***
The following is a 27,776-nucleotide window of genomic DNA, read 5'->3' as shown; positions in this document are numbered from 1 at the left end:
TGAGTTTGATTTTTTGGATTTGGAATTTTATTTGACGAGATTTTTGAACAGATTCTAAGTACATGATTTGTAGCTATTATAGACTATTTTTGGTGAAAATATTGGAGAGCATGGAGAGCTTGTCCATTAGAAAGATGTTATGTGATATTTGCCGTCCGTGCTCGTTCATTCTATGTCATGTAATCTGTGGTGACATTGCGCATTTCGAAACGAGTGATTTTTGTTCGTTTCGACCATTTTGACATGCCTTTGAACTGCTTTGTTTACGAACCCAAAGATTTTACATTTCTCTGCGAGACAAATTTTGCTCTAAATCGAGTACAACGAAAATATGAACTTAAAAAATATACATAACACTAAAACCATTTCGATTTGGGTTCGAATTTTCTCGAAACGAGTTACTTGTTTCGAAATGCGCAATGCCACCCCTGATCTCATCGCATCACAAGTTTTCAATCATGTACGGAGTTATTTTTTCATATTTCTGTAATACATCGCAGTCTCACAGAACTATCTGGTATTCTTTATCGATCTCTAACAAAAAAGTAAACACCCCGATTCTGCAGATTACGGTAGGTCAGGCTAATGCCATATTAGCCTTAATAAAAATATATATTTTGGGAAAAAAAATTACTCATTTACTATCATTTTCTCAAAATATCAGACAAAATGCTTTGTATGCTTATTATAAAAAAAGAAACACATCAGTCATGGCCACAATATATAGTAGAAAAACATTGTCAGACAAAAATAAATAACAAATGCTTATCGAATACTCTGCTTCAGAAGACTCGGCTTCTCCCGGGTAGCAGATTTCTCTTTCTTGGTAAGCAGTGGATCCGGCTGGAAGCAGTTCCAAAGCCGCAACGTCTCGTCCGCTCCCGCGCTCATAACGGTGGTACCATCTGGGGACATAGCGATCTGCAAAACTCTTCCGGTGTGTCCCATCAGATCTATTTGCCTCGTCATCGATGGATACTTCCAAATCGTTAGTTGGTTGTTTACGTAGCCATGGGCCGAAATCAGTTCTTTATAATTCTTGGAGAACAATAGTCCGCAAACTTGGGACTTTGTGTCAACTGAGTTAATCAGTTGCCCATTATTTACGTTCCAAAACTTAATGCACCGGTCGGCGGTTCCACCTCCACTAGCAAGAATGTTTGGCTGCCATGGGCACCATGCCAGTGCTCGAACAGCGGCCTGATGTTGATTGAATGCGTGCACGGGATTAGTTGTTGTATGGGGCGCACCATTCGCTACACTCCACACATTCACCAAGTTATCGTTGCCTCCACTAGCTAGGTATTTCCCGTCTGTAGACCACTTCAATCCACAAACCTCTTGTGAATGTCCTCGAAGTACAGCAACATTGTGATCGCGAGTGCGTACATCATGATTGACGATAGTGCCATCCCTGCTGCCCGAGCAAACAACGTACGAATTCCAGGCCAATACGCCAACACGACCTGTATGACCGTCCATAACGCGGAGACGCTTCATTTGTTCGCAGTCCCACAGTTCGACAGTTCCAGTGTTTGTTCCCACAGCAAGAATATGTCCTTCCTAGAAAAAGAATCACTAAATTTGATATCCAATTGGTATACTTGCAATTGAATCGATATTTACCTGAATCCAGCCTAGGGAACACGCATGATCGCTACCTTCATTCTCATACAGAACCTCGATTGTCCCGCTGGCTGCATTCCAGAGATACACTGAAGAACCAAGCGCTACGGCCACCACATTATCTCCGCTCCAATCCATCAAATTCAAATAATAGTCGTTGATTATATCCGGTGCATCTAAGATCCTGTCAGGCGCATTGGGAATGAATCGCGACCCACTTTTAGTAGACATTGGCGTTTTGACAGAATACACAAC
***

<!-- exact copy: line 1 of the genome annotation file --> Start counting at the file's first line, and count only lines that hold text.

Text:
The following is a 27,776-nucleotide window of genomic DNA, read 5'->3' as shown; positions in this document are numbered from 1 at the left end: